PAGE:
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Game Five: Ten Angles Nobody is Covering

Mike Brown found this article hilarious, for some reason.  (Photo by Gregory Shamus/Getty Images)
Mike Brown found this article hilarious, for some reason. (Photo by Gregory Shamus/Getty Images)
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Number One: Lebrondo

Much was made of the duelling superb performances by LeBron James and Rajon Rondo in games three and four respectively.  So much so, that TNT’s Ernie Johnson declared this to be the "Lebrondo" Series.  The stakes were raised when it was revealed that the Cavs were contemplating using LeBron to actually guard Rondo.

Cleveland were obviously hoping that LeBron’s length would deter Rondo from penetrating and cut out some of his passing lanes, which could lead him to resort to his outside shot, which although it was falling on Sunday, has been inconsistent throughout much of his career.  So, how did this plan fare?  Based on the result, you’d think not so well.  However…

LeBron first picked up Rondo in a half court set late in the first quarter, with the Cavs leading 21-20 and stayed on him until Rondo was substituted a few minutes into the second period.   The score at that point?  29-21.  An 8-1 Cavs run.  So why did they seemingly abandon this ploy, which at least partially contributed to Rondo not making a field goal in the first half?

A closer look at what happened revealed that at the end of the first, Rondo gave the ball up each time and did not get it back on any of the first three possessions, although this was a product of the Celtics taking (and missing) quick shots, rather than LeBron denying him the ball.  On the final possession, LeBron switched off him and he hit a jump shot after the buzzer.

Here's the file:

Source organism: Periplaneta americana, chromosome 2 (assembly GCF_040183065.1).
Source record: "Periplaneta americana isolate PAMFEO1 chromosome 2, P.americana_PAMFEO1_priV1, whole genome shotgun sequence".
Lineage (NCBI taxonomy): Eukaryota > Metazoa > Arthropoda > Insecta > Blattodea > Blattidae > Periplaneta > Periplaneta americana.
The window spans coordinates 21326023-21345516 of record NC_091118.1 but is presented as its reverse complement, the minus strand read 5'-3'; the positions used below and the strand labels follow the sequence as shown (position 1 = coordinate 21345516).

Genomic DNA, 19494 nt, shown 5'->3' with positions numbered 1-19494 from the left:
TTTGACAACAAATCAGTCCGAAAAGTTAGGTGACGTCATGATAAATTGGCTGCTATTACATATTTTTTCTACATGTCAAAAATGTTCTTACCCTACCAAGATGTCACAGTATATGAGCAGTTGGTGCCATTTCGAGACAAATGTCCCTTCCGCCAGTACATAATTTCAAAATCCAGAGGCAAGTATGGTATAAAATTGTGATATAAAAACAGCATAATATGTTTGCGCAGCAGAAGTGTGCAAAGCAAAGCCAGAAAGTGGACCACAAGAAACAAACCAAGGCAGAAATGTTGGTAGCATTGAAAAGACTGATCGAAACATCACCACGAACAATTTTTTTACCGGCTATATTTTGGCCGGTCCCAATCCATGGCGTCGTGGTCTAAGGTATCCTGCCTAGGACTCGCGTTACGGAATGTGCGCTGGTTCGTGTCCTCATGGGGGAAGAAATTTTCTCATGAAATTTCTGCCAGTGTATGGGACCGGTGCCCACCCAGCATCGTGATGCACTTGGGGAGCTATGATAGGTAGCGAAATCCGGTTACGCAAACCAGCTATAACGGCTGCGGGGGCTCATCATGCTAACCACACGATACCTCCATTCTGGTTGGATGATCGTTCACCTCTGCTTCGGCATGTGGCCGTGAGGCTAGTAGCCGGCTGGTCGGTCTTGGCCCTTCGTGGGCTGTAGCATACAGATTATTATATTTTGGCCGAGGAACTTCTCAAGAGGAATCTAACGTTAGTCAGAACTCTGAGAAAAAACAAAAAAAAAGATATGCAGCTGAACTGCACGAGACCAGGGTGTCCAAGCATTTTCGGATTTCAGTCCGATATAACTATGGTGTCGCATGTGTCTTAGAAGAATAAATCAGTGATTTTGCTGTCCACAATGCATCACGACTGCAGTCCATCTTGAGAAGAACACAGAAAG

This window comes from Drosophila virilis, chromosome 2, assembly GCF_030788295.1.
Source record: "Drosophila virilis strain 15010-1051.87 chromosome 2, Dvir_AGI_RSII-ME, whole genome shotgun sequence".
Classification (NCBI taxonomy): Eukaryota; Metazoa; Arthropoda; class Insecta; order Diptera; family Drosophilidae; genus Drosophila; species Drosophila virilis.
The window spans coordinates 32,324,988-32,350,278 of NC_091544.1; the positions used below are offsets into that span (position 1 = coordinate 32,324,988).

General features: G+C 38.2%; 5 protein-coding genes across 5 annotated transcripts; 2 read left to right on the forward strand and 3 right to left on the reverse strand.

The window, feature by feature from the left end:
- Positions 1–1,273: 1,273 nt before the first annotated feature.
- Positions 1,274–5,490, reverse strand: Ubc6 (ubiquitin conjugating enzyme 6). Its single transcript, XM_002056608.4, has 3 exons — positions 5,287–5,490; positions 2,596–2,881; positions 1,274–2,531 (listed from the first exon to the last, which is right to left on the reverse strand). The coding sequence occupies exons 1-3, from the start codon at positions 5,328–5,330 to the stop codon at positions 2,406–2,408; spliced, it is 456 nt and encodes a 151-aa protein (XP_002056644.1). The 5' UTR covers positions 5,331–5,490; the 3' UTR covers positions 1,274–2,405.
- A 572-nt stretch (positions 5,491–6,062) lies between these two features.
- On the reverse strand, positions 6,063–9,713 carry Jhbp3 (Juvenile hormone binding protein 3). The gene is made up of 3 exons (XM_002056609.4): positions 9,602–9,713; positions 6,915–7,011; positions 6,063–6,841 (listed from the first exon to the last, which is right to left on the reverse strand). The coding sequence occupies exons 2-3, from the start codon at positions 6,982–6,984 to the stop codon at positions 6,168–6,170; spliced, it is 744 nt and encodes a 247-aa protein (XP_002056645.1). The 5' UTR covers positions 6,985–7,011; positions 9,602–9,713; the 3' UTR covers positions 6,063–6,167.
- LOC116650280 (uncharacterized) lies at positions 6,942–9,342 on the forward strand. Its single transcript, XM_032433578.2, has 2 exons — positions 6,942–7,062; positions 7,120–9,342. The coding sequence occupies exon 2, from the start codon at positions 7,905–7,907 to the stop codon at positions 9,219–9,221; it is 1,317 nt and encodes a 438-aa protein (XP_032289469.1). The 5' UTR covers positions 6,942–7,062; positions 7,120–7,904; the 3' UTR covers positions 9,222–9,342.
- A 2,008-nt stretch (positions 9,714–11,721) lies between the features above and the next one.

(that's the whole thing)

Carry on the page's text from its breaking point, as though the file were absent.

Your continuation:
Early in the second quarter, the Celtics adjusted, sending on-the-ball screens at James from all angles and allowing Rondo to easily blow by him three straight times.  Although the results were not productive (a Varajeo foul, a missed lay-up by Rondo on which Davis was fouled going after the rebound and a missed lay-up after he dished the ball off), it looked like LeBron wasn’t able to guard him and the Cavs probably would have put Parker or Williams back on him anyway, especially with LeBron having been whistled for an almost unheard of second first-half foul.

As it happens, as soon as Rondo went to the bench, the Celtics went on a 16-0 run anyway.  Whether the Cavs will revisit this plan in game six remains to be seen, but maybe it threw LeBron’s focus off and had an effect upon his offensive performance.

Okay, I've eased you in gently.  After the jump, things get a little dafter.

Number Two: The Doc Rivers Timeout Soundboard

During March Madness, the internet was briefly taken over by "The Gus Johnson Soundboard".  Inspired by the success of this wacky creation, I’ve set my mind towards building "The Doc Rivers Timeout Soundboard", which plays the following phrases when you press the appropriate button.

  • "Guys!"
  • "Just keep playing!"
  • "Okay?"
  • "We just gotta run our stuff"
  • "Alright?"
  • "We all wanna win this game"
  • "Now…"
  • "Come on guys!"
  • "Let's go!"
  • "We gotta stay focused"
  • "Just keep doing what we do"
  • "We gotta do all the little things"
  • "Just play through it"
  • "We gotta do this together"
  • "What did I tell you?"

Just by pressing the shuffle button I got this: "Guys…Come on guys…We just gotta run our stuff…Okay?…Keep doin’ what we do…Alright?…We gotta do this together…Okay?…Now…Come on guys…Alright?…Let’s go!"  I think that’s pretty much exactly what he said to them in the second quarter and it inspired them to a 16-0 run.

If the rumors are true and Rivers won’t be coaching next season, instead of hiring a replacement, they can just use the money saved to retain Tom Thibodeau and get him to use to DRTS to run all the timeouts.  I’m pretty sure Rasheed Wallace, Tony Allen and Marquis Daniels won’t even notice the difference.

Number Three: Got _____?

See if you can guess what, apparently, is LeBron James' new megabucks endorsement deal.  Fill in the gap... "Got _____?"

No, not "owned".  Any other guesses?  "Rondo’d" you say?  No, keep guessing.

Let me give you some clues: First you had LeBron, milking his elbow injury for all it’s worth.  Next you had LeBron getting pasteurized on the break by Rondo (which is the same as getting posterized, but when you do it with a pass rather than a dunk).  Finally, you had LeBron’s disappearing act which had Mike Brown contemplating putting an image of him onto a milk carton.  LeBron must be promoting the milk industry.

It's the only possible explanation!

Number Four: Salmon Kind of Wonderful

Well, we all wondered and deliberated at length whether the after-effects of that injury were slowing him down and now that he seems to have fully recovered, at last the answer has become clear.  Tony Allen is fine.  (Well, who did you think I was talking about?)